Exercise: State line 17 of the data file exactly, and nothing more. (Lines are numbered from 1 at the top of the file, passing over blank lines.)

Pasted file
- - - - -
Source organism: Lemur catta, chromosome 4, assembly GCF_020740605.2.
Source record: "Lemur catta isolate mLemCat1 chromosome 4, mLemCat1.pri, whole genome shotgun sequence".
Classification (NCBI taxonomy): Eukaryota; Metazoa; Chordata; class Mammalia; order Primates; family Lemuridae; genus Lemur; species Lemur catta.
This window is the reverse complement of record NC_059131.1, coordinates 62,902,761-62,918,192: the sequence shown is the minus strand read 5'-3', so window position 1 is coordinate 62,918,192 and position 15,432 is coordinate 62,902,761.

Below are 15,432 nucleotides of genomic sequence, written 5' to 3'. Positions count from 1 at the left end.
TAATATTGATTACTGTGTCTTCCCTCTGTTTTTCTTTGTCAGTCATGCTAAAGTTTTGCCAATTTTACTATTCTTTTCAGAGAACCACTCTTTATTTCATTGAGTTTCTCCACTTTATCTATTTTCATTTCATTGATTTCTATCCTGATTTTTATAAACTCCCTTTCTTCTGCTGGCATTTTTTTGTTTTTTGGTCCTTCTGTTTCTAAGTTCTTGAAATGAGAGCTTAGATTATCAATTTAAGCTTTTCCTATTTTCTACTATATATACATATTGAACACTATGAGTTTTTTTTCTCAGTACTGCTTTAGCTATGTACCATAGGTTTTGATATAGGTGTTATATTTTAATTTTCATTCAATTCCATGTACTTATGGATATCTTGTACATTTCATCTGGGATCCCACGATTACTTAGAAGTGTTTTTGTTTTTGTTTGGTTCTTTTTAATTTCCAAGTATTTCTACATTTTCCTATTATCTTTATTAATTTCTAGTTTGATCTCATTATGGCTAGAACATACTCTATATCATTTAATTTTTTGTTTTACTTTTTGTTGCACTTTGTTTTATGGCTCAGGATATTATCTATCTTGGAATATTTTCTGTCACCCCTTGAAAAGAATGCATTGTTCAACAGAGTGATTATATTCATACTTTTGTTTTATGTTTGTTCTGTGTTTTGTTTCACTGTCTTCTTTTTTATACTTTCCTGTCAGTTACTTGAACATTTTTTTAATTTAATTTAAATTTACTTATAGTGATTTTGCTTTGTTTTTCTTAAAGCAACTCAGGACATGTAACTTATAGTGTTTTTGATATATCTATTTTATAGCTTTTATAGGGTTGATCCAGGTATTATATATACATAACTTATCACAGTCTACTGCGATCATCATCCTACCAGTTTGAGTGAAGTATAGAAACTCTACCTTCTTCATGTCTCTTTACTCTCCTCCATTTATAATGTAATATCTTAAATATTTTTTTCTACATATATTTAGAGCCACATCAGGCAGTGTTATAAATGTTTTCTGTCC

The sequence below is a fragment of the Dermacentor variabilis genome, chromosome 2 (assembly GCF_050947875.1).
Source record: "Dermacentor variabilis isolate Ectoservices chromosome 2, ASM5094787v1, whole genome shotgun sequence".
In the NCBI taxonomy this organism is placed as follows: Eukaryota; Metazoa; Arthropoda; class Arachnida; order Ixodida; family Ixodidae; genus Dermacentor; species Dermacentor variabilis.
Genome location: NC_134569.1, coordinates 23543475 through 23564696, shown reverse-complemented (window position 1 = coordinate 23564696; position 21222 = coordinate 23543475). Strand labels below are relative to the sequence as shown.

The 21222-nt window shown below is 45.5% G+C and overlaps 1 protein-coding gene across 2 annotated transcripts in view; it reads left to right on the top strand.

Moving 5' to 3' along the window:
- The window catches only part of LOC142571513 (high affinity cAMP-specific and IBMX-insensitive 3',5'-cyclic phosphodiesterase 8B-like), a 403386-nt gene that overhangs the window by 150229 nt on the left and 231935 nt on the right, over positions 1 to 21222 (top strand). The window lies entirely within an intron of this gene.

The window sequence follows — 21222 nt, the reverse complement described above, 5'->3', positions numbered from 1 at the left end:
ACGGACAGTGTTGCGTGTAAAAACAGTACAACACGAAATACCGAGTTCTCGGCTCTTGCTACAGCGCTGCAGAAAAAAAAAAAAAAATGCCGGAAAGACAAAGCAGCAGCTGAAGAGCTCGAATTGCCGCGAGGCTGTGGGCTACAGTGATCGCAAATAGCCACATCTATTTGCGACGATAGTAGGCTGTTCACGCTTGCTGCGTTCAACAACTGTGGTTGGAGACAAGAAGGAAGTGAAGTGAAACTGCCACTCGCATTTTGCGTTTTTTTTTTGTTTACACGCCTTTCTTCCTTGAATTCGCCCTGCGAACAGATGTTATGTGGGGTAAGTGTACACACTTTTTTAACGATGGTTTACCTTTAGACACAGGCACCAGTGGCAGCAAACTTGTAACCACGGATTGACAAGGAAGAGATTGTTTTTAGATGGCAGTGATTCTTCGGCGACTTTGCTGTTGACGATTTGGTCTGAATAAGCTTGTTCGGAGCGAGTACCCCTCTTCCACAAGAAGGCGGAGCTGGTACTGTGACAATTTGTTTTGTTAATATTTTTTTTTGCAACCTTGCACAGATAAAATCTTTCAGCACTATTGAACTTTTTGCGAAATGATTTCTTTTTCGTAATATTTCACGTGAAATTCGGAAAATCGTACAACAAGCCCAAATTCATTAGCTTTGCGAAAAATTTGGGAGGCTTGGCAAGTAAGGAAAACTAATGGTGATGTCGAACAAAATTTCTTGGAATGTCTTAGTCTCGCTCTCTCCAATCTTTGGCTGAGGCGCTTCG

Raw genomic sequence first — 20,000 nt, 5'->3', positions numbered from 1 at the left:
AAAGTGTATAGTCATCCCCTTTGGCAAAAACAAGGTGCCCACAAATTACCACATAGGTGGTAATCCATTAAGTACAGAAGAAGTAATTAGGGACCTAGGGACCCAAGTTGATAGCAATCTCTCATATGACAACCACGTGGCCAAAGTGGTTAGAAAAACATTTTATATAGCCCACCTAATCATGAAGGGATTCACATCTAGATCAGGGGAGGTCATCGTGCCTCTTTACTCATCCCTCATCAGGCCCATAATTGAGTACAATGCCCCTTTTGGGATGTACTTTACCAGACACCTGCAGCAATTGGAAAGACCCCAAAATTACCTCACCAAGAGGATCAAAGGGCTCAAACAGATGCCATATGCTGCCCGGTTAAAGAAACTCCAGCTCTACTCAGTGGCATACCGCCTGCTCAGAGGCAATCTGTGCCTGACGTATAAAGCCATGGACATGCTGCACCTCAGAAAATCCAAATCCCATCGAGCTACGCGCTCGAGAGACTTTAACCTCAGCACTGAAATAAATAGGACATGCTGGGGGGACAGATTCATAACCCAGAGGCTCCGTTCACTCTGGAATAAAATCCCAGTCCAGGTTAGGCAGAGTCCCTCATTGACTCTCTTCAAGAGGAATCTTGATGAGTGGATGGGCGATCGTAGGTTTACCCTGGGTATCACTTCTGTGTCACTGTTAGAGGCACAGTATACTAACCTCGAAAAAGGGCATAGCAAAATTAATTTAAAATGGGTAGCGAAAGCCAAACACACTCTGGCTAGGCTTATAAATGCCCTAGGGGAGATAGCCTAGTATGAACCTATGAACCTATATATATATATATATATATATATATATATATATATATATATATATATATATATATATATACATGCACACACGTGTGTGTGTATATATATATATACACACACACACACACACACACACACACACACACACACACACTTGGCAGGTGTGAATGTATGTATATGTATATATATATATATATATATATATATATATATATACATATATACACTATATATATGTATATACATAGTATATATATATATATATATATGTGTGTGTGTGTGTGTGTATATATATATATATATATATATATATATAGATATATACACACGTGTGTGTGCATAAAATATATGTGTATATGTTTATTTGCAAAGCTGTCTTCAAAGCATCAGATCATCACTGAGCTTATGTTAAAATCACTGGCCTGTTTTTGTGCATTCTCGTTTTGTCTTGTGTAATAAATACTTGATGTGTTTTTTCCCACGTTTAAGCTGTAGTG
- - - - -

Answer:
AAAGTGTATAGTCATCCCCTTTGGCAAAAACAAGGTGCCCACAAATTACCACATAGGTGGTAATCCATTAAGTACAGAAGAAGTAATTAGGGACCTAGGGACCCAAGTTGATAGCAATCTCTCATATGACAACCACGTGGCCAAAGTGGTTAGAAAAACATTTTATATAGCCCACCTAATCATGAAGGGATTCACATCTAGATCAGGGGAGGTCATCGTGCCTCTTTACTCATCCCTCATCAGGCCCATAATTGAGTACAATGCCCCTTTTGGGATGTACTTTACCAGACACCTGCAGCAATTGGAAAGACCCCAAAATTACCTCACCAAGAGGATCAAAGGGCTCAAACAGATGCCATATGCTGCCCGGTTAAAGAAACTCCAGCTCTACTCAGTGGCATACCGCCTGCTCAGAGGCAATCTGTGCCTGACGTATAAAGCCATGGACATGCTGCACCTCAGAAAATCCAAATCCCATCGAGCTACGCGCTCGAGAGACTTTAACCTCAGCACTGAAATAAATAGGACATGCTGGGGGGACAGATTCATAACCCAGAGGCTCCGTTCACTCTGGAATAAAATCCCAGTCCAGGTTAGGCAGAGTCCCTCATTGACTCTCTTCAAGAGGAATCTTGATGAGTGGATGGGCGATCGTAGGTTTACCCTGGGTATCACTTCTGTGTCACTGTTAGAGGCACAGTATACTAACCTCGAAAAAGGGCATAGCAAAATTAATTTAAAATGGGTAGCGAAAGCCAAACACACTCTGGCTAGGCTTATAAATGCCCTAGGGGAGATAGCCTAGTATGAACCTATGAACCTATATATATATATATATATATATATATATATATATATATATATATATATATATATATATATACATGCACACACGTGTGTGTGTATATATATATATACACACACACACACACACACACACACACACACACACACACACTTGGCAGGTGTGAATGTATGTATATGTATATATATATATATATATATATATATATATATATACATATATACACTATATATATGTATATACATAGTATATATATATATATATATATGTGTGTGTGTGTGTGTGTATATATATATATATATATATATATATATAGATATATACACACGTGTGTGTGCATAAAATATATGTGTATATGTTTATTTGCAAAGCTGTCTTCAAAGCATCAGATCATCACTGAGCTTATGTTAAAATCACTGGCCTGTTTTTGTGCATTCTCGTTTTGTCTTGTGTAATAAATACTTGATGTGTTTTTTCCCACGTTTAAGCTGTAGTG